In 1H NMR of copolymers, a broad peak δ 3.926–4.158 ppm indicated the protons of –OCH2 and –OCH3 groups. The hydrogen attached to sp3 carbons appeared in the range of 0.858–2.637 ppm. Absence of any significant peaks in the range of 5–6 ppm indicated the disappearance of C=C bonds and confirmed formation of the copolymers.

In 13C NMR, peaks at δC 176.60–176.70 ppm indicated the presence of ester carbonyl groups. The peaks appeared from 64.66 to 65.06 ppm indicated the presence of –COCH3 methyl carbons and –OCH2 carbons. The peaks ranging from 14.08 to 45.09 ppm represented all other sp3 carbons. No significant peaks in the range of 120–150 ppm indicated the absence of sp2 carbons and confirmed the formation of the copolymers. (All IR and NMR spectra are given in supporting information).

Analysis of molecular weight data

The experimental values of Mn and Mw of the homo and copolymers are given in Table 2. From the values, it is found that molecular weight of homopolymer is less than the copolymers. The molecular weights of copolymers increase with increasing the percentage of vinyl acetate moiety in the prepared copolymers. The comparatively higher PDI values of P-2 and P-3 indicated that their molecular weight distributions are wider and the copolymers are more branching compared to others. On the other hand, the lowest PDI value of P-6 indicated that the molecular weight distribution of the copolymer is narrow compared to others and the polymer is expected to be more linear which is also reflected of its highest thermal stability.

Analysis of thermo gravimetric data

From the TGA values (Fig. 1), it is found that homo polymer of DDMA (P-1) is thermally less stable than the copolymers. Generally, copolymers having vinyl acetate (VA) as a monomer has a head to tail structure. It may be due to fact that VA molecules add to the growing chain of the polymer through its –CH2– group and such type of addition involves less steric effect [22]. Polymers formed in this process always have a higher molecular weight and become thermally more stable [23]. In case of P-1, decomposition started at 150 °C with 12.5% weight loss and 75% weight was lost at 400 °C. Among the copolymers, decomposition of thermally most stable P-6 started at 220 °C with 10% weight loss and found 50% weight loss at 400 °C. It may be due to higher molecular weight and lower PDI value [24] of P-6. The order of thermal stability of the prepared polymers is P-1 < P-2 < P-3 < P-5 < P-4 < P- 6.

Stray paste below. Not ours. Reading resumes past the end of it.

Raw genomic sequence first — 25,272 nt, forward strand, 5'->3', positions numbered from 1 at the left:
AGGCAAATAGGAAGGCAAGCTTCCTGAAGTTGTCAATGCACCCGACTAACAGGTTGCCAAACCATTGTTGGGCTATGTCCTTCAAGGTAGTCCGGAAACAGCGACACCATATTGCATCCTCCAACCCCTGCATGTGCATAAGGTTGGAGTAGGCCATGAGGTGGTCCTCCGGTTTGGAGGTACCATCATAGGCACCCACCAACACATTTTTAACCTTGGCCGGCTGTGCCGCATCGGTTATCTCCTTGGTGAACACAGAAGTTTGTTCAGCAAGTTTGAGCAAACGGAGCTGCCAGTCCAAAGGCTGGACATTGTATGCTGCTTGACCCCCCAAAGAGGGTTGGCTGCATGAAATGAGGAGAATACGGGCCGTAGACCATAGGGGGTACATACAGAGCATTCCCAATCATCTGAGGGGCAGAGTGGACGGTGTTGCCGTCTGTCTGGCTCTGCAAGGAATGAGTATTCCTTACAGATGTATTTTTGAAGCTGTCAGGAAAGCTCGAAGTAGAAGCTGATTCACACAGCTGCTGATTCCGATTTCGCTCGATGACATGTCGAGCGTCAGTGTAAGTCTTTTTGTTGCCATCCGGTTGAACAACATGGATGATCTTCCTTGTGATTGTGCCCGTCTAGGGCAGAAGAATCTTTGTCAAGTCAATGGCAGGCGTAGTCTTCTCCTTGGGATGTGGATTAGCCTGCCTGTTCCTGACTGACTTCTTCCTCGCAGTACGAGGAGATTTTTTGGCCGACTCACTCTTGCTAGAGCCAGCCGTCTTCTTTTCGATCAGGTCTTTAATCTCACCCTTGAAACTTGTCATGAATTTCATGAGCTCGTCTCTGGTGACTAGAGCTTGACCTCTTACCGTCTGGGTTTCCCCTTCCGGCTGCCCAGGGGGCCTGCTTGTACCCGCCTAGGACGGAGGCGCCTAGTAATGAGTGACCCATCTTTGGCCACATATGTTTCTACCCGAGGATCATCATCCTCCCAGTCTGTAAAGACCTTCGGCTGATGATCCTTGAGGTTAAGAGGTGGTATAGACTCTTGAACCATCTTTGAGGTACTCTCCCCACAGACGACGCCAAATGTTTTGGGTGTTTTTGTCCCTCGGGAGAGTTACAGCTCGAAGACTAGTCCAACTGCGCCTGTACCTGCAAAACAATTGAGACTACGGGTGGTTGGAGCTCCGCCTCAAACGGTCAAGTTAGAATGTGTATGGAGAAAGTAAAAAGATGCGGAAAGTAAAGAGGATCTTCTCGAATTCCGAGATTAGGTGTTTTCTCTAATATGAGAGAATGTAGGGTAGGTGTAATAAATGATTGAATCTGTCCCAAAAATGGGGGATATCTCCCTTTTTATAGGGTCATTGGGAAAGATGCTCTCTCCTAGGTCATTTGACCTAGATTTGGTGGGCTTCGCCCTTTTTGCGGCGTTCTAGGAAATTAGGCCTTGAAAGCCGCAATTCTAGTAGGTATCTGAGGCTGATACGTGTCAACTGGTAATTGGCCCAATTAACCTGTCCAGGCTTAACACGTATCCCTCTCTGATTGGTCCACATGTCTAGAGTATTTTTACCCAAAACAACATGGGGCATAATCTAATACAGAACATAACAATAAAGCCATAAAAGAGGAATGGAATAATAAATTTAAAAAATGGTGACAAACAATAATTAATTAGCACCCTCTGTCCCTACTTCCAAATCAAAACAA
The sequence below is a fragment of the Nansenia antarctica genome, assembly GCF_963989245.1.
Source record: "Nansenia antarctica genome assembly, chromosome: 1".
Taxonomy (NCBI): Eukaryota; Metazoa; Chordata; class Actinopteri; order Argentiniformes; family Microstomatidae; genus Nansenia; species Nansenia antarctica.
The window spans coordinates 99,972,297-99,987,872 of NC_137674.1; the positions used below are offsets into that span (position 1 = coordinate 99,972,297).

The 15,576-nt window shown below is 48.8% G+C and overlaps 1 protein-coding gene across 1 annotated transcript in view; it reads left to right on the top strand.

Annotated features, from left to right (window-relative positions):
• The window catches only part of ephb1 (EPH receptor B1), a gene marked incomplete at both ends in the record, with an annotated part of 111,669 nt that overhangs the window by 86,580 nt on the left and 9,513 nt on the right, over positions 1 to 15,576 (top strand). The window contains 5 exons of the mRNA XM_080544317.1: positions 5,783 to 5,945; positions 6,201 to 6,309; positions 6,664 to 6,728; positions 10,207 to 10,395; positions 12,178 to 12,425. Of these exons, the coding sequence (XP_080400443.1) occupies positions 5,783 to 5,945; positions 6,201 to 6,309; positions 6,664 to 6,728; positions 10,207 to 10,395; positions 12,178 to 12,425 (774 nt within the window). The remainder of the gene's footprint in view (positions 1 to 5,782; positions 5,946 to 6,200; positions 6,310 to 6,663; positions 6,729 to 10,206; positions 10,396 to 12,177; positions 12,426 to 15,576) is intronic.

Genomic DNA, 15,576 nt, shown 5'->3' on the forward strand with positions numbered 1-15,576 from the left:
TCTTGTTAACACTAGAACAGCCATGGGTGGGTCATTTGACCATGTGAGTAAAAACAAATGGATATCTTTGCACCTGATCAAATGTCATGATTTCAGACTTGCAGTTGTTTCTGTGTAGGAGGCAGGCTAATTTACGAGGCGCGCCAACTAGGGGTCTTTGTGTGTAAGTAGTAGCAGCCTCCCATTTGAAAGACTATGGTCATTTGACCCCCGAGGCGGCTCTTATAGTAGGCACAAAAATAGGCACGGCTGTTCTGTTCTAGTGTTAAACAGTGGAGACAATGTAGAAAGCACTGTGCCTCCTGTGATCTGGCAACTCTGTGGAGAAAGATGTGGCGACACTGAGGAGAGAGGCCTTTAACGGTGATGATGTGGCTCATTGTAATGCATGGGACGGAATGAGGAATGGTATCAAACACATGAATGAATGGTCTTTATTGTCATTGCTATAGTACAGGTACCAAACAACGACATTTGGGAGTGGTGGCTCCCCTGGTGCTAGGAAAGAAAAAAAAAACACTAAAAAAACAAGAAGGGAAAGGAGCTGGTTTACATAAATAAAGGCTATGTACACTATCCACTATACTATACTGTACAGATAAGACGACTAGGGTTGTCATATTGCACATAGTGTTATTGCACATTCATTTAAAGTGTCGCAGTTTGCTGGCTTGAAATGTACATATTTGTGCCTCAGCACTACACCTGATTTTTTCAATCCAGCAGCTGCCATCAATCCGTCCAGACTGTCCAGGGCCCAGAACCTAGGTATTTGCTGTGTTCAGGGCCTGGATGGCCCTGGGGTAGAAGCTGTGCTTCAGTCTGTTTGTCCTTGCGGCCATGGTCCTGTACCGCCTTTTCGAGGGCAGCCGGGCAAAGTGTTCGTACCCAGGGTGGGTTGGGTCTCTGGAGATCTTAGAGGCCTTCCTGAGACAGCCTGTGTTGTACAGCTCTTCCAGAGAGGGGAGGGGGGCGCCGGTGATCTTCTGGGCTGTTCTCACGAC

Fig. 1

Thermal degradation of polymers

Analysis of viscosity index data

Viscosity index (VI) values of the lubricant compositions prepared by blending polymers at different concentration levels [1–5% (w/w)] with two different types of base oils were determined from the kinematic viscosity values of the blends measured at 40 °C and 100 °C. The experimental results are given in Fig. 2 (for SN150) and Fig. 3 (for SN500). It is found that VI values of all the polymers increase with increasing concentration of the additives in base oils. With increase in temperature, the lube oil viscosity decreases. But at higher temperature, due to expansion of the additive molecules, the size of the solvated additives increases. This increase in size of the solvated additives counterbalances the reduction of viscosity of the lubricants at higher temperature. Increase in concentration of polymers in lube oil also leads to increase of the total volume of solvated polymer molecules, thus exerting higher thickening effect and improves the VI property [25, 26, 27]. From the experimental values, it is found that the VI values of homo polymer (P-1) are less than copolymers. It may be due to low molecular weight of P-1 compared to others. The VI of copolymers increases with increasing the percentage of vinyl acetate which may be due to increase of molecular weight of the copolymers P-2 to P-6 [28]. The relation between molecular weights and VI values of the synthesized polymers are also compared with the copolymers of 2-ethylhexyl methacrylate and VA published previously [13] and mentioned in Table 3. It is found that VI values increase with increasing the molecular weight in the polymers. For higher molecular weight polymers, due to higher degree of polymerization, the polymer units will be larger, i.e., their hydrodynamic volumes will definitely be greater that may be the reason of their higher VI values.